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The March Divide - Anticipation Pops (CD, Slow Start, Pop)
Yet another album from The March Divide featuring cool, smart, credible pop. Jared Putnam's the main man in this band, and he never lets his listeners down. This talented fellow's music just keeps getting better. Anticipation Pops is one solid spin. The album features ten smart guitar-driven pop tracks with a heavy emphasis on vocal melodies and lyrics. Over time, most artists tend to begin overproducing their music which in many ways detracts from their original sound. Putnam avoids this trap, opting instead to present his songs using only the basics. The stripped down approach works when there's substance present. And you'll hear plenty of substance here. The chord progressions are interesting and unpredictable. The arrangements for each track are precise and exacting. And once again the vocals are just perfect. Pops is yet another exceedingly entertaining spin. Cool reflective cuts include "I Don't Care," "Spinning," "Tie One On," and "Lucky." Top pick.

Spinning, The March Divide (from the Slow Start Records release Anticipation Pops)

San Antonio, Texas-based Jared Putnam, aka The March Divide, has been on a creative tear of late. Over the past several years he’s released a slew of new music, the latest of which – Anticipation Pops – has just arrived.

Putnam continues to wear his heart on his sleeve, filling his songs with tension and anxiety. That said, the melodies are as catchy as ever, even with their occasional air of melancholy.

“Spinning” plays as an alternative love song. “I know you think I’m crazy, I’m not crazy, I’m just kind of bored,” he confesses at the beginning before professing “I don’t know, why the world spins around, around, around, but all I know is I’m glad you’re spinning on it with me.”

He captures the pivotal decision point of a failing relationship in the resolute “I’ve Got Mine”:

I’m alright, I’ll be fine,
It’s like the light came on,
& it happened just in time
You’re alright, you’ll be fine,
We don’t have to live the same,
You’ve got your way & I’ve got mine

“We’ve Got Time” is a piano-tinged ballad that finds him mourning a lost love with a bit of contempt. “I guess I’m never going to know what you had to say, but I bet it wasn’t really much of anything.”

“Lucky”, the album closer, confronts the angst with an air of hope. “Familiar feelings, abandonment & the beauty that comes with it,” he sings, “ But I’ll pick myself up, just like I always have.”

It statrs with one of those perfect pop—with power!—songs, all jangly descending riffage culled from the Guided by Voices Book of Oomph, a propulsive back beat (that you can’t lose, natch), yearning-yet-emphatic vocals that’d make a Superchunk fan stand up and salute, a heartbeat, drop-out midsection that steers you directly up to the pinnacle. No matter that “Exit Signs” is a cautionary, pessimistic tune about good times that are in danger of going bad (although the closing chorus tentatively reassures that “it’ll be all right”); by track’s end, Jared Putnam has hooked you, in all the ways rock ‘n’ roll is supposed to hook you. (Hold that thought, please….)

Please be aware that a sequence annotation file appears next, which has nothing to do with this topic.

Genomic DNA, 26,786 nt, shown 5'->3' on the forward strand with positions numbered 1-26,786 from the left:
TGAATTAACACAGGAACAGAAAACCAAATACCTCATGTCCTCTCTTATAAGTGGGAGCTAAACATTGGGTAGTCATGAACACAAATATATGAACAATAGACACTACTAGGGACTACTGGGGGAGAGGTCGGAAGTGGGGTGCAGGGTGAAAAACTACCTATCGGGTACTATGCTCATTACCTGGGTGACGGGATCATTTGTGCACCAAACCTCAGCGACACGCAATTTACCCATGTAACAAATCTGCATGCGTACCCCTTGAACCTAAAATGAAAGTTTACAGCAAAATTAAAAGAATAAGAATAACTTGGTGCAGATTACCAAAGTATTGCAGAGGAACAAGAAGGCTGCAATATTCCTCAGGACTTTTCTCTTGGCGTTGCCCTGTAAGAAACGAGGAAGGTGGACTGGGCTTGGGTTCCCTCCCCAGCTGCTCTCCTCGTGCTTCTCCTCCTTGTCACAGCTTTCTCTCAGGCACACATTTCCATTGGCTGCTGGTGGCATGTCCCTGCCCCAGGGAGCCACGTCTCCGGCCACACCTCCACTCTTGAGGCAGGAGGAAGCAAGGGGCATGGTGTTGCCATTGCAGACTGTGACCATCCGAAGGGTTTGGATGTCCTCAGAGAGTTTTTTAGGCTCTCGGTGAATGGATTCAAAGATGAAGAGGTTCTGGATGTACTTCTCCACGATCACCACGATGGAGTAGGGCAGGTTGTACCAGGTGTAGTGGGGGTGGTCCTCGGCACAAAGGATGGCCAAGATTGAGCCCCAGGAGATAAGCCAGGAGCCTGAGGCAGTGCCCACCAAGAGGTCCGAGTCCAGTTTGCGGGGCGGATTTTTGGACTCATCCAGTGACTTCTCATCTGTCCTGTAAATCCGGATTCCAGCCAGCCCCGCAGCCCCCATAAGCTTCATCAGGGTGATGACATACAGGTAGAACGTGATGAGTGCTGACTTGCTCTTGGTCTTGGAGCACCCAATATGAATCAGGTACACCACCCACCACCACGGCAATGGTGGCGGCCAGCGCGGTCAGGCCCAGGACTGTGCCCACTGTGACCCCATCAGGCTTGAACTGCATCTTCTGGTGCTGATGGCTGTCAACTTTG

San Antonio-based Putnam, essentially a one-man band, now on full-length number three, has steadily been refining his musical vision, to the point that Saturdays is easily the most assured effort from the March Divide to date. There are songs so effortlessly accessible that you could imagine them being slotted into an I Heart Radio playlist without blinking—he’d teach the listening audience a thing or two about craft, methinks, as opposed to no-substance flash and image—and there are songs as visionary and forward-thinking as GbV’s Robert Pollard was back in the day, during his ahead-of-the-pop-curve days.

From the insistent push-pull pulse, sinewy strums and buoyant “whoah-ohh-oahhh” chorus of “Take Your Chances” and the Weezer-esque anthemism of “I Give Up,” to the Big Star-informed, strummy acoustic reverie that is “Over and Over” and the meaty minor chord rocker (and equally anthemic) “Go to Sleep,” Putnam demonstrates his mastery of the love song, in all its myriad variations. It’s a fun album, upbeat when it needs to be and soulful when you need it to be. The kind of album that, in a just world, will be blasted from car stereos all summer long, windows down, fists pounding on steering wheels and young lovers sitting close beside one another.

Speaking of “hooked,” above: Saturdays is a vinyl fetishist’s delight, pressed as it is on random shades of colored wax. Mine is a lovely magenta/purplish, blue-splotched platter, bolstered by a corresponding blue label. It’s the little touches that count, at least to these eyes and ears. If this is a March Divide, then I’m joining up.

The March Divide - Saturdays (Independently released CD, Pop/rock)

Listening to the music created by San Antonio, Texas-based singer/songwriter/recording artist Jared Putnam has been similar to watching a photograph develop slowly over time. Early March Divide recordings were kind of fuzzy and not yet well-developed. But the essential ingredients were there. Now that a few years have passed, Jared has fine-tuned his craft to the point where his songs have a sheen and brilliance that was only hinted at in the early days. Saturdays is mostly a solo album although drums were played by Austin Busbee. In terms of sound quality and songs, this album is probably our favorite March Divide release to date. The songs tread on that fine line that separates commercial pop from art. Just about anyone could enjoy and appreciate these tunes, but that's not to say this is shallow commercial dribble. Because it is anything but. Some songs are punchy pop, while others are in a more folky vein. Throughout all fourteen songs Putnam keeps things interesting, all the while presenting several tracks that could easily become hugely popular. Our favorite cuts include "Exit Signs," "I Give Up," "Go To Sleep," and "Stacey." Recommended. Top pick.